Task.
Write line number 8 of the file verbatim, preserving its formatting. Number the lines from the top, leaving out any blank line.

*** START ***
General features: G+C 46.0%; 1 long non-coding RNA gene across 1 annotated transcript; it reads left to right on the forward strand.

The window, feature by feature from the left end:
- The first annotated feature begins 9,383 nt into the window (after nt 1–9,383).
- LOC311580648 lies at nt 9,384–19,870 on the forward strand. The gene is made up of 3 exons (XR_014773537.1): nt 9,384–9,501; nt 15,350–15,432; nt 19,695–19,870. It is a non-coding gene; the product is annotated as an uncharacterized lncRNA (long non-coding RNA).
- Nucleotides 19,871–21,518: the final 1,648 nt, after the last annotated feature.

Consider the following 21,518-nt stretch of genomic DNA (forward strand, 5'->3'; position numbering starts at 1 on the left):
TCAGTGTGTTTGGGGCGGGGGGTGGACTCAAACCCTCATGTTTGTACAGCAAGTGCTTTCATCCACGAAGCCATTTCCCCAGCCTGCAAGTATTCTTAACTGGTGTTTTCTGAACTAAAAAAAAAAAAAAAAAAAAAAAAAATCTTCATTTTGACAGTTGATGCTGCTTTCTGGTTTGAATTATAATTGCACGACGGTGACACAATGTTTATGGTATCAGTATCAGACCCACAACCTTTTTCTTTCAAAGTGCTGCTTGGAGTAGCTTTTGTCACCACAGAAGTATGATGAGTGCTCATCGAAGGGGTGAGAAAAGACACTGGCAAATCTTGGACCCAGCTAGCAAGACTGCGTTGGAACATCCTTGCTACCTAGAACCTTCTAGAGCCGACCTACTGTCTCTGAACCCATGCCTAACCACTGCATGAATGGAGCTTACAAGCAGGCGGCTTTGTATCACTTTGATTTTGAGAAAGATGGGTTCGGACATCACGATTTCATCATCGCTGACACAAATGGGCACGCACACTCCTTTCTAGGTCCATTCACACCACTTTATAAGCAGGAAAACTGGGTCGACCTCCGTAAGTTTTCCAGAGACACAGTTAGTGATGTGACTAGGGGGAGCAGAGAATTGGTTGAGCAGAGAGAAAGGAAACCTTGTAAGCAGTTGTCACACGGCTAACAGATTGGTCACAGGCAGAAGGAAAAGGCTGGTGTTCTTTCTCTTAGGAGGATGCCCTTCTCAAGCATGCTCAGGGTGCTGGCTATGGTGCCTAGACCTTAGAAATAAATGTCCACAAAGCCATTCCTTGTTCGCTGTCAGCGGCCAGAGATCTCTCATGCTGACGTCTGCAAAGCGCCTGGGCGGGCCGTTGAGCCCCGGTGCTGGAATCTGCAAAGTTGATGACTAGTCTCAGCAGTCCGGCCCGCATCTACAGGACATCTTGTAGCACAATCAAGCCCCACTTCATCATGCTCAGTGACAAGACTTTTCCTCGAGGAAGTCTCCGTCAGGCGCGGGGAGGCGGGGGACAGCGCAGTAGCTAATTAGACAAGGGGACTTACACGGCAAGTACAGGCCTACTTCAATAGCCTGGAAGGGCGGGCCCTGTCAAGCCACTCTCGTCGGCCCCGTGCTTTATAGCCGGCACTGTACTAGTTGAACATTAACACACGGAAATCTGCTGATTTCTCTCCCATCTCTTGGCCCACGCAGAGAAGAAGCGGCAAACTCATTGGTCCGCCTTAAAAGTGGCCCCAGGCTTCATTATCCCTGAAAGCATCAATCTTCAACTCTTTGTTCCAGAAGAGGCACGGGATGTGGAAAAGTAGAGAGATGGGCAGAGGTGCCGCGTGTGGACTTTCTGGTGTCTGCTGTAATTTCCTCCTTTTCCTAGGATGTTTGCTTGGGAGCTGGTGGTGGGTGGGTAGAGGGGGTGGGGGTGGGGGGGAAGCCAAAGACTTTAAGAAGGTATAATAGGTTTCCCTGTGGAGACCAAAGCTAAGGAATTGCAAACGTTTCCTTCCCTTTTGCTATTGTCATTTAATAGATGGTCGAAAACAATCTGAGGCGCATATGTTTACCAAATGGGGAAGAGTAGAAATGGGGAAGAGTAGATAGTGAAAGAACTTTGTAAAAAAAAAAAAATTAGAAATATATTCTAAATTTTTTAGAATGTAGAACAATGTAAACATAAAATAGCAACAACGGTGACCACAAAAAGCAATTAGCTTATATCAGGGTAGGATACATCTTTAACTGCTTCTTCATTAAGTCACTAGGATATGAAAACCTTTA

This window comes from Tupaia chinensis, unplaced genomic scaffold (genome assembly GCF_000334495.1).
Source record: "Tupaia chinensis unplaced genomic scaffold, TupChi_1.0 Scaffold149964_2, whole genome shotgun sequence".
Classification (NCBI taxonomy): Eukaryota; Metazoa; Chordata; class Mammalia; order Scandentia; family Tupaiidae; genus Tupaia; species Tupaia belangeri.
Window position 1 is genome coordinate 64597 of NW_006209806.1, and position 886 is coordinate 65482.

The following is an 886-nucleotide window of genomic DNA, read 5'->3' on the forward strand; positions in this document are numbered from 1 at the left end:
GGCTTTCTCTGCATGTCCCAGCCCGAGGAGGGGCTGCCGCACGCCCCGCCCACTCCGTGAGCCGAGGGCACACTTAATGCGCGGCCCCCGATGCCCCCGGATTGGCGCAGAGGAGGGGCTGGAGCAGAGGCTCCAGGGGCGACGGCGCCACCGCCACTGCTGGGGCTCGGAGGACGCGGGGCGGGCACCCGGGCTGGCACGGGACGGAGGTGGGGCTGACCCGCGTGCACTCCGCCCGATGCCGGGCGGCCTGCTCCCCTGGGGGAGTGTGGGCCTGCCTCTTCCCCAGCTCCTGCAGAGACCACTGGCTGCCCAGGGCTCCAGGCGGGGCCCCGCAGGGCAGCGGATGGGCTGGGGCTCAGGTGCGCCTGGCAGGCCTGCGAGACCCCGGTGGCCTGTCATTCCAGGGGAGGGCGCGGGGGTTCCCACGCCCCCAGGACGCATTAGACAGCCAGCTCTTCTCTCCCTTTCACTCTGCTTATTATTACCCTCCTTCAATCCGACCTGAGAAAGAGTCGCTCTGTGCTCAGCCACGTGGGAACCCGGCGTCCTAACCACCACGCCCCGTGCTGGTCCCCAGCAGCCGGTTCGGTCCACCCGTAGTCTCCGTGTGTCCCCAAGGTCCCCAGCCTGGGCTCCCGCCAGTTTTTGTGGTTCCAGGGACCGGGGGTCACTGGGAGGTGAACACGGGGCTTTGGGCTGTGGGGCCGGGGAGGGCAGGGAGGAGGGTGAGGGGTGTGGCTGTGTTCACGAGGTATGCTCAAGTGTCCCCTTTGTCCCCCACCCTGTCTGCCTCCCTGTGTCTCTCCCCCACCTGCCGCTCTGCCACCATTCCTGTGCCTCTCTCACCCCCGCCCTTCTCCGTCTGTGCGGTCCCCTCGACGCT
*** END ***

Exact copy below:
This window comes from Tupaia chinensis, unplaced genomic scaffold (genome assembly GCF_000334495.1).